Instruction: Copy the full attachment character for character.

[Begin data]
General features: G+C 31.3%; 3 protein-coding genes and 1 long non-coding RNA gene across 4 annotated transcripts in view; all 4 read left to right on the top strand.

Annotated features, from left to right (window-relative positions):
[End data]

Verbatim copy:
General features: G+C 31.3%; 3 protein-coding genes and 1 long non-coding RNA gene across 4 annotated transcripts in view; all 4 read left to right on the top strand.

Annotated features, from left to right (window-relative positions):